Former president Robert Kocharian was remanded into custody again on Tuesday after Armenia’s Court of Appeals reversed an earlier decision by a lower court to vacate his pre-trial detention order on appeals from prosecutors.
Presiding judge Armen Danielyan reversed a May 18 decision to free Kocharian, who along with two retired generals, is charged with breaching Armenia’s constitutional order in connection with the March 1, 2008 post-election street protests during which eight civilians and two police officers were killed in clashes with security forces.
On Tuesday, Kocharian arrived in a limousine at the Yerevan-Kentron detention center located in the National Security Service building on his own volition. Kocharian greeted supporters at the entrance of the building and taunted reporters.
“Are you waiting for me to say something?” Kocharian asked reporters who approached him outside the detention center. “I think you can see that there is neither law nor rule of law.”
The prosecutors appealed the May 18 decision to free Kocharian with personal and written guarantees provided by the current and former presidents of Artsakh, Bako Sahakian and Arkady Ghoukassian, who appeared in court in a Yerevan court in mid-May to offer their support. The court also decided on May 18 to appeal to Armenia’s Constitutional Court to determine whether the charges against Kocharian were in line with Armenia’s constitution. Armenia’s Prosecutor General Artur Davityan personally appeared in court last week to make the case for Kocharian’s re-arrest. Families of the March 1, 2008 victims also filed their own appeal to the court.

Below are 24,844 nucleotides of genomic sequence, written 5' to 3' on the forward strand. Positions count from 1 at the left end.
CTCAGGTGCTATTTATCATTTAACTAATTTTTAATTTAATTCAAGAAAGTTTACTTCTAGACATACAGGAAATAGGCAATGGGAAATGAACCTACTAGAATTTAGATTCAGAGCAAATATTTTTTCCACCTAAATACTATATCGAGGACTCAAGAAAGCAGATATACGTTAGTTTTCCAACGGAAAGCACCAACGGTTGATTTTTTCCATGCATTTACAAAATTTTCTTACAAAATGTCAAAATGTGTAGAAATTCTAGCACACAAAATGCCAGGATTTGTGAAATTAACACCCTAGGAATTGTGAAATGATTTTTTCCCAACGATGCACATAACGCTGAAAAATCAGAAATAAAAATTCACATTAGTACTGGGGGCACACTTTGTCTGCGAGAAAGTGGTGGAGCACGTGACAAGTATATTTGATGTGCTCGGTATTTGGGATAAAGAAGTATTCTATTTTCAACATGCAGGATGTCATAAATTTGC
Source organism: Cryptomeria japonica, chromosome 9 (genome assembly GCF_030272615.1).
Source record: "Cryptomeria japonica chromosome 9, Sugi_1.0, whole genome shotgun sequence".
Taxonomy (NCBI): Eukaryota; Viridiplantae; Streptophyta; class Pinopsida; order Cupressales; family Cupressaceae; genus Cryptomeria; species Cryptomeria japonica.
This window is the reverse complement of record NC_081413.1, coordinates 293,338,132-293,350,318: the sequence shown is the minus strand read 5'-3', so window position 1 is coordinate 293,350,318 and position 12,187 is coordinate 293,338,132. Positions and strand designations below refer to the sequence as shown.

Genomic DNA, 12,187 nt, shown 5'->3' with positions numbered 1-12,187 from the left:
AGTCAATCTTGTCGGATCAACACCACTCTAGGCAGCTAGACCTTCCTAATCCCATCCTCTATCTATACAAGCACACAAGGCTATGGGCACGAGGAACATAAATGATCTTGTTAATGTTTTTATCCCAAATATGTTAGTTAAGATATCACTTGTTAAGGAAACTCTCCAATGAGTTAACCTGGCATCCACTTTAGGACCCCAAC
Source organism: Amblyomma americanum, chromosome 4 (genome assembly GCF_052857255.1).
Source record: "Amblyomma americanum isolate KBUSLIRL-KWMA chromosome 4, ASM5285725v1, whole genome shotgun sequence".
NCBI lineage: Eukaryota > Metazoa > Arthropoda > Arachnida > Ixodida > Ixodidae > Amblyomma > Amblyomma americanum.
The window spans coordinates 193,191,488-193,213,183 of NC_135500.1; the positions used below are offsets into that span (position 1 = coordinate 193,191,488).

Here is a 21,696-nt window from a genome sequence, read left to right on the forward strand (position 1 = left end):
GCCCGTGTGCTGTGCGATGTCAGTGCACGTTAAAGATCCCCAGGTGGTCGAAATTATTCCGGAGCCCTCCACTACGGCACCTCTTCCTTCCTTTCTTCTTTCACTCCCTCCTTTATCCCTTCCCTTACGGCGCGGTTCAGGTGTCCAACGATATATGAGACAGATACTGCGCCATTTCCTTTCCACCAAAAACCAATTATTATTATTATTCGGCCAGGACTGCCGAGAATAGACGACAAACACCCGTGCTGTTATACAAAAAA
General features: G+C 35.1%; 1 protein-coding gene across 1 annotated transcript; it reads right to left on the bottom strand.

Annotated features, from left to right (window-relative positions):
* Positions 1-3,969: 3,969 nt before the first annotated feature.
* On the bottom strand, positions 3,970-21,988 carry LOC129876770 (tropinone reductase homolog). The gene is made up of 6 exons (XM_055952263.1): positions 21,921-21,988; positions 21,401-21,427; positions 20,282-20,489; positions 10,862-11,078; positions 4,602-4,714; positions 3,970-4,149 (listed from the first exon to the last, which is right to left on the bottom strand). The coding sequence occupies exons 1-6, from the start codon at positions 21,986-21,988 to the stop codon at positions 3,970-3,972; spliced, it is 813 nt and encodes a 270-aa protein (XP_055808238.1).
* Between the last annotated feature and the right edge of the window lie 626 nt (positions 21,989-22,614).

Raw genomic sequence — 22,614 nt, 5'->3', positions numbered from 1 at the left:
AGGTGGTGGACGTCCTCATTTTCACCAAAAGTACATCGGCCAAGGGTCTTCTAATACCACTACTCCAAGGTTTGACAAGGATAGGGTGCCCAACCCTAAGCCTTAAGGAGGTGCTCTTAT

Tuesday’s ruling by Judge Danielyan effectively invalidated the guarantees by Sahakian and Ghoukassian and also threw out the appeal to the Constitutional Court.
Last week, Judge Danielyan abruptly ended a hearing and walked into his chambers declaring that he would make a ruling based on evidence that had already been presented. This angered Kocharian’s attorneys, who on Tuesday contended that the defense was not allowed to present its case as a result of Danielyan’s sudden end to the court proceedings.
Since his first arrest last July, Kocharian has insisted on his innocence saying that this is a political vendetta by the current regime. He also blames Prime Minister Nikol Pashinyan for his role during the March 1, 2008 standoff. Pashinyan was leading the post-election protests organized by Armenia’s first president Levon Ter-Petrossian, who was challenging the results of the presidential elections that saw Serzh Sarkissian assume the country’s leadership.
Pashinyan has denied any political motive in prosecuting Kocharian and the others in the March 1, 2008 case, despite the fact that during protests that brought him to power last spring, he continuously vowed to bring the so-called perpetrators of the March 1, 2008 events to justice.